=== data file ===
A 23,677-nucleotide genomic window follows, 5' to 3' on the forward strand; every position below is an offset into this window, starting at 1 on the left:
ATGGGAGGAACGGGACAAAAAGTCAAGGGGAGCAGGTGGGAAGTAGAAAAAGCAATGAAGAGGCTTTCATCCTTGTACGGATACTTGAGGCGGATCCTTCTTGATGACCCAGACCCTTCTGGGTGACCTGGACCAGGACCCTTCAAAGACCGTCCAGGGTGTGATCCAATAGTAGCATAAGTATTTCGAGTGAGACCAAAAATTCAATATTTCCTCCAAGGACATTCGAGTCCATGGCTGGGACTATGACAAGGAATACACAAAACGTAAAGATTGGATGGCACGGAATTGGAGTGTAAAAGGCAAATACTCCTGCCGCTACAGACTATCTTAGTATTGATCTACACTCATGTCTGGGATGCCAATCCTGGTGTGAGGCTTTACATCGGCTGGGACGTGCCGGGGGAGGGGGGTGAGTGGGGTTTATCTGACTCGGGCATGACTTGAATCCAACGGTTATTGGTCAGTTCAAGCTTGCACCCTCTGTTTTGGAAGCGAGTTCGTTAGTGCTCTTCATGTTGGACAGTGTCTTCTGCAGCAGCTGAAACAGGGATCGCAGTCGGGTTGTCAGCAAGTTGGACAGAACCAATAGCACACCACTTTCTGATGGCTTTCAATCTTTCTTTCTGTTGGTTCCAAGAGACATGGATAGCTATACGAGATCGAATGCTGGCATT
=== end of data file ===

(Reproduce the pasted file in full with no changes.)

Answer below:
A 23,677-nucleotide genomic window follows, 5' to 3' on the forward strand; every position below is an offset into this window, starting at 1 on the left:
ATGGGAGGAACGGGACAAAAAGTCAAGGGGAGCAGGTGGGAAGTAGAAAAAGCAATGAAGAGGCTTTCATCCTTGTACGGATACTTGAGGCGGATCCTTCTTGATGACCCAGACCCTTCTGGGTGACCTGGACCAGGACCCTTCAAAGACCGTCCAGGGTGTGATCCAATAGTAGCATAAGTATTTCGAGTGAGACCAAAAATTCAATATTTCCTCCAAGGACATTCGAGTCCATGGCTGGGACTATGACAAGGAATACACAAAACGTAAAGATTGGATGGCACGGAATTGGAGTGTAAAAGGCAAATACTCCTGCCGCTACAGACTATCTTAGTATTGATCTACACTCATGTCTGGGATGCCAATCCTGGTGTGAGGCTTTACATCGGCTGGGACGTGCCGGGGGAGGGGGGTGAGTGGGGTTTATCTGACTCGGGCATGACTTGAATCCAACGGTTATTGGTCAGTTCAAGCTTGCACCCTCTGTTTTGGAAGCGAGTTCGTTAGTGCTCTTCATGTTGGACAGTGTCTTCTGCAGCAGCTGAAACAGGGATCGCAGTCGGGTTGTCAGCAAGTTGGACAGAACCAATAGCACACCACTTTCTGATGGCTTTCAATCTTTCTTTCTGTTGGTTCCAAGAGACATGGATAGCTATACGAGATCGAATGCTGGCATT